Alternative therapy is any therapy used to treat addiction or another psychological disorder that isn’t proven to be widely effective in evidence-based studies. That means, even though an alternative therapy might be helpful for an individual, it hasn’t been proven to be significantly effective in a broader context. In some cases, alternative therapies just don’t hold up to scrutiny. They are shown to be ineffective in what they claim to do. In other cases, it can be difficult to determine if a therapy is successful because of the therapy or because of other factors.
For instance, eye movement desensitization and reprocessing therapy (EMDR) is a therapy option in which a clinician guides a patient in moving their eyes back and forth to simulate what the eyes do in REM sleep. The therapist then talks with the client and helps them to reprocess traumatic events. Researchers have pointed out that it’s difficult to say that eye-movement has played a role in EMDR’s success, and it isn’t just because of talk therapy.
Alternative therapies are alternative to what is called evidence-based therapies. These are treatment options like behavioral therapy that have shown to be effective in studies and can be implemented in a wide variety of treatment settings. Most experts, including the National Institute on Drug Abuse, recommend that addiction treatment programs be grounded in evidence-based approaches, moving alternative therapies to the fringes of treatment known as complementary therapies.
But are alternative therapies useful at all, or should they be ignored in favor of more scientifically supported approaches?
There is a wide variety of alternative therapies that can be found in addiction treatment programs. With the opioid epidemic gaining ground across the United States, more and more researchers, clinicians, and specialists are looking for new ways to treat addiction. However, not all are equally effective. That being said, addiction treatment is most effective when it is tailored to a person’s needs, so a therapy that would be a waste of time for one person can be vital to another person’s recovery. While there are hundreds of alternative therapy options, some have become standard fare in many programs. Some of the most common options include:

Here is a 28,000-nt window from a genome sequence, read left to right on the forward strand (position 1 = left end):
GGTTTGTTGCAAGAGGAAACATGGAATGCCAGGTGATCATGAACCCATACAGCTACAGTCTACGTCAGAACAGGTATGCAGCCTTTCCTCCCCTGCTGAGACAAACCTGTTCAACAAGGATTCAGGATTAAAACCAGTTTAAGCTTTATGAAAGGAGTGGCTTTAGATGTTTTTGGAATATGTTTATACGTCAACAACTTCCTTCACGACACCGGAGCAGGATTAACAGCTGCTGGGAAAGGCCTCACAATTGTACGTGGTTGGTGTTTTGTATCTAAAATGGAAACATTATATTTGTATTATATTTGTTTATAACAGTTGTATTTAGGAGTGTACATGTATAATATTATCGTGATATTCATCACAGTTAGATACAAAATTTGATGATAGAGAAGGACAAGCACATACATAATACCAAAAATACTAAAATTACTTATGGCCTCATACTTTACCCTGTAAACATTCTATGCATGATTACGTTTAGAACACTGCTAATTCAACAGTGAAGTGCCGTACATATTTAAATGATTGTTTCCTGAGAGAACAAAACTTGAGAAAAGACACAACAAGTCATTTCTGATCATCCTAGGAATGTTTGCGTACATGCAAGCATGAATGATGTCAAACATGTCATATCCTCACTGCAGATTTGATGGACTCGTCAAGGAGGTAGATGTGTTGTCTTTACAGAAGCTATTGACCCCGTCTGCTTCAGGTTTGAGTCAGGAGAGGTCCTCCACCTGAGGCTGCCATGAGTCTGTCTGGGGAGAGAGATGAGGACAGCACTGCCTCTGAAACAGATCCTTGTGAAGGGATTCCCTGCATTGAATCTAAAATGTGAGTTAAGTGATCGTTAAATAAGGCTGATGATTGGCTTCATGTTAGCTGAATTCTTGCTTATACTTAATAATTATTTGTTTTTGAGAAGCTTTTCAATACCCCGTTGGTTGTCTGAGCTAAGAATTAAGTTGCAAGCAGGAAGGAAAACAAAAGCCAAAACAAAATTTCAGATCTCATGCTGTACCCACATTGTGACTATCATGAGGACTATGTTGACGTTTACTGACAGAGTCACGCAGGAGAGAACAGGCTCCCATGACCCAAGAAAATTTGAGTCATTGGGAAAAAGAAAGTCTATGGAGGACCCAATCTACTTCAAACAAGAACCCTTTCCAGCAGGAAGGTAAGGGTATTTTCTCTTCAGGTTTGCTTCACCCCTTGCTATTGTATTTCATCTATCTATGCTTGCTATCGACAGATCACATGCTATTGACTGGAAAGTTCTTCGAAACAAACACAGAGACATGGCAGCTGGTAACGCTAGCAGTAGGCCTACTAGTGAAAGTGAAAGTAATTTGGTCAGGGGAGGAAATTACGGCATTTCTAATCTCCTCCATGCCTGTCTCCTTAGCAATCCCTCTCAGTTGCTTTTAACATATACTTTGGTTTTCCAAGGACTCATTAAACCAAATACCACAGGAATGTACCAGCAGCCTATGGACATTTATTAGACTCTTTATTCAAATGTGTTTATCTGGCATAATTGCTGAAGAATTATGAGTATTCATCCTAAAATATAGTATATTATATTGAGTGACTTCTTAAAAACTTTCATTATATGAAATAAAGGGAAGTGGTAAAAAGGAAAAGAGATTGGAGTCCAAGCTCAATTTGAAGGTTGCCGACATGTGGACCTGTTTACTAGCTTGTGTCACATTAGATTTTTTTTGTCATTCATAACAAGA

Yoga and mindfulness are some of the most widely used alternative therapies in addiction treatment programs. Most people are familiar with yoga and its physiological and stress-relieving benefits. Yoga often involves clearing the mind and focusing on the postures and stretches you are doing. The principle of slowly breathing from your diaphragm and keeping your mind in the moment is called mindfulness, and it can be applied to a broader range of psychological applications. The concept is more than 2,000 years old, but it has only fairly recently been introduced into mainstream psychological therapies.
Mindfulness focuses on the way the mind and body are interconnected. Mindfulness exercises focus on the body, muscles, blood vessels, and nerves, forcing the person to keep their mind from wandering. The idea in translating this practice to addiction treatment is that the skills and self-awareness a person can learn through mindfulness can be applied to relapse prevention. In fact, mindfulness has some loose similarities with cognitive-behavioral therapy, an evidence-based approach that involves learning to recognize how thoughts can lead to relapse or prevention.
Mindfulness has shown to be effective when it’s used alongside evidence-based options as a complementary therapy. However, there is no evidence to suggest that it would be effective as a primary or exclusive treatment option for substance use disorders.
Equine therapy is an alternative therapy option that sounds extremely strange and even whimsical, but it’s also one of the most widely practiced alternative therapies. Equine therapy, also called equine-related treatments (ERT) or equine-assisted therapy (EAT), is therapeutic interactions between people and horses. The specifics of these therapies can vary widely from taking care of the animals to riding to a broad range of activities. The most reputable ERT programs are overseen by medical professionals like psychotherapists or physical therapists. Horses are used in therapies for more than just addiction. They’ve trotted into therapy options for autism, depression, PTSD, and even pain management.